We followed him to the back of the store, looking at the floor as we walked behind him. Bitsy started to cry. He led us through a set of double doors that opened into a cold hallway. Stacked up along the wall were cases of tomato paste and a plastic tower of water. A mop still in its plastic packaging leaned against the wall. He unlocked a door and motioned us to come inside. As he walked over to his desk, still standing, he reached for the phone on his desk and called the police, just like that, no lecture, stealing is wrong, don’t come back, nothing.

When the police officer finally showed up, I recognized him as the older brother of a family of seven wild brothers from our neighborhood. My cheeks flushed with shame, I prayed he wouldn’t recognize me.

As he looked at me, he laughed and said, ‘Oh, don’t I know you, you’re Luke’s little sister?’ He smiled and told the undercover officer that he knew me and that he would talk to my family, so would it be possible to let us off with a warning?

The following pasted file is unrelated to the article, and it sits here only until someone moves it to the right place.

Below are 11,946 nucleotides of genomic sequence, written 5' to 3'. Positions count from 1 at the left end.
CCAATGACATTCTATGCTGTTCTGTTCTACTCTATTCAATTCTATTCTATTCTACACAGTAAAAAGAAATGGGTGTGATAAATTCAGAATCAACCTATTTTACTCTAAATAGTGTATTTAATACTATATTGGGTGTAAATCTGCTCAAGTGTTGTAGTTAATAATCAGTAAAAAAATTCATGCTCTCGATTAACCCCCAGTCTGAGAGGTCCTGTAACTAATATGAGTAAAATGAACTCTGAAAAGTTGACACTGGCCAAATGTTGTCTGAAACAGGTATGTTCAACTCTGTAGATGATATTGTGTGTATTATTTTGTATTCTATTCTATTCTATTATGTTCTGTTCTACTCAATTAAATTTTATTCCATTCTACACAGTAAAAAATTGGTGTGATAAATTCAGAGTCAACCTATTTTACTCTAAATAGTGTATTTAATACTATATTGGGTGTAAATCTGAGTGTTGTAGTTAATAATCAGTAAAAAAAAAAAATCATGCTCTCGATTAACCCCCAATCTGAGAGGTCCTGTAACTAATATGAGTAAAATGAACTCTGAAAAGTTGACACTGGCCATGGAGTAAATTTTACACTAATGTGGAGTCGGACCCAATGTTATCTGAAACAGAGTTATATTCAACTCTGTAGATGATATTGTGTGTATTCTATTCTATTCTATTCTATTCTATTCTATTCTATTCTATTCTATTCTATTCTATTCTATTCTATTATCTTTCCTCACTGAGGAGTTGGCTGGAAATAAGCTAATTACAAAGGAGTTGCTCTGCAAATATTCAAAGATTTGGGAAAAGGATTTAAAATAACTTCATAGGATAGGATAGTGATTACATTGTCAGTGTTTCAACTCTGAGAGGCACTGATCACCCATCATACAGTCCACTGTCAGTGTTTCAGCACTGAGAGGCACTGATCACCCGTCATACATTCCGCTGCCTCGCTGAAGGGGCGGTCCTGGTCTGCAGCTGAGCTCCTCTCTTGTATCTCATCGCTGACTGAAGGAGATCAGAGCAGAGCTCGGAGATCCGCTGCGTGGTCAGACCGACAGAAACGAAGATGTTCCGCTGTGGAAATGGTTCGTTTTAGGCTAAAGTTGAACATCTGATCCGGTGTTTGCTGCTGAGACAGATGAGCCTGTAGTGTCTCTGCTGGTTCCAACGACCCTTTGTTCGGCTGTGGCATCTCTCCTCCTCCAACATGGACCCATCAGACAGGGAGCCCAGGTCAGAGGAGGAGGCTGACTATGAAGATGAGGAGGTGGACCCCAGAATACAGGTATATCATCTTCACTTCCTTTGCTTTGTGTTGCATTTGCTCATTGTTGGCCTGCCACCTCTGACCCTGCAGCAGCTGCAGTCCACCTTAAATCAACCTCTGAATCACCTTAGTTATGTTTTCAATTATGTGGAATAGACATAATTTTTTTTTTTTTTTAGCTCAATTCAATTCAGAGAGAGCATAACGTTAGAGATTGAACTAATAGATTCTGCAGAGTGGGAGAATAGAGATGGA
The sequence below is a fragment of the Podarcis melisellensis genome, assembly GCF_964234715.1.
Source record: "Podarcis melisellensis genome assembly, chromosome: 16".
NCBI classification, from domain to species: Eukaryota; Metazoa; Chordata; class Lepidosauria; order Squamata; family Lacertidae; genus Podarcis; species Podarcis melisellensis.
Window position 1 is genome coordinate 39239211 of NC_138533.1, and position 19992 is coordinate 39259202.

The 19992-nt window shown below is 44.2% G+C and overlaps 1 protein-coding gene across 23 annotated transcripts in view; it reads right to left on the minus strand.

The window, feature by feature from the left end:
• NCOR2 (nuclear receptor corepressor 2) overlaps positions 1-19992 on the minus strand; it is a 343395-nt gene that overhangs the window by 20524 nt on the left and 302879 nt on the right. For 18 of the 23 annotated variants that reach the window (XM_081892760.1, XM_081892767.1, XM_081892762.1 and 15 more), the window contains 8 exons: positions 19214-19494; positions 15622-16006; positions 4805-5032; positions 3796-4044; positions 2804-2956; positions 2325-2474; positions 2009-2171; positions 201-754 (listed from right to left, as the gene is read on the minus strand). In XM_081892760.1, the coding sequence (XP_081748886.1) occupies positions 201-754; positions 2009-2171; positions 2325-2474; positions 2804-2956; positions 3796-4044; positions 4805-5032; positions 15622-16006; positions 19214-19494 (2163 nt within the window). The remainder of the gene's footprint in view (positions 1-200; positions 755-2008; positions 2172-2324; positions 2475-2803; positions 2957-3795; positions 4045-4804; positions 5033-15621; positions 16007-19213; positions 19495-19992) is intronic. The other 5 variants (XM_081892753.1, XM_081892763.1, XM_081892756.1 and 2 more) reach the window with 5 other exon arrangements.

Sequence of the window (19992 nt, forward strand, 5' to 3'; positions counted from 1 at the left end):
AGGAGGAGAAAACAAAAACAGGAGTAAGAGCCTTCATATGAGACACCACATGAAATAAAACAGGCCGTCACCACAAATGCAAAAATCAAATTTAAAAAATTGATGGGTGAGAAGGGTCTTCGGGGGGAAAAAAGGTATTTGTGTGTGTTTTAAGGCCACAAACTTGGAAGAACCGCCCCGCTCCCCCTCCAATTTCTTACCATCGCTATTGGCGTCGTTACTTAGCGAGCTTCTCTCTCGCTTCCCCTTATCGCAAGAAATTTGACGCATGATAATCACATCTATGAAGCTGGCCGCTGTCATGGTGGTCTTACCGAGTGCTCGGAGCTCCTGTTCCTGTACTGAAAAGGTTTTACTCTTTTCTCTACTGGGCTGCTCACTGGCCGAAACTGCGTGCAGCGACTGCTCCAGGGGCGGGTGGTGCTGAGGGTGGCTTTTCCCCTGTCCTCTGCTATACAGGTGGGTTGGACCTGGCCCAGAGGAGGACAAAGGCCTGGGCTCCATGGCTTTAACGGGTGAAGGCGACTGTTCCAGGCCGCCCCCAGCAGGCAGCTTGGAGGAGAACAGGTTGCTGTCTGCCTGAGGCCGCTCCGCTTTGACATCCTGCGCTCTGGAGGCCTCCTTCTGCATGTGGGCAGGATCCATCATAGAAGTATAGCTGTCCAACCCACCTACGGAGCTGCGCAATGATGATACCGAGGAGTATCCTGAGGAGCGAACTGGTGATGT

After that day and our close call, I was done. I never wanted to feel like I did in the back office of that grocery store, short of breath thinking about what my father would do when he found out, getting yet another call from the police about one of us. The incident felt like a miraculous save and an obvious god sent ending to my shoplifting career.

A few weeks later as I was heading out the door to ride my bike before it got too dark, my father called me over to his overstuffed green vinyl chair in our living room, a small table next to it piled high with Scientific American and Time magazines.

‘I got a call from the El Cerrito police department just now. Anything you want to tell me?’

About the Author

Patsy Creedy is a native Californian living most of her life in San Francisco. She has published poetry and creative nonfiction and published her first memoir, Without Her, Memoir of a Family, in 2019. She is working on a short story collection about her work as a delivery room nurse.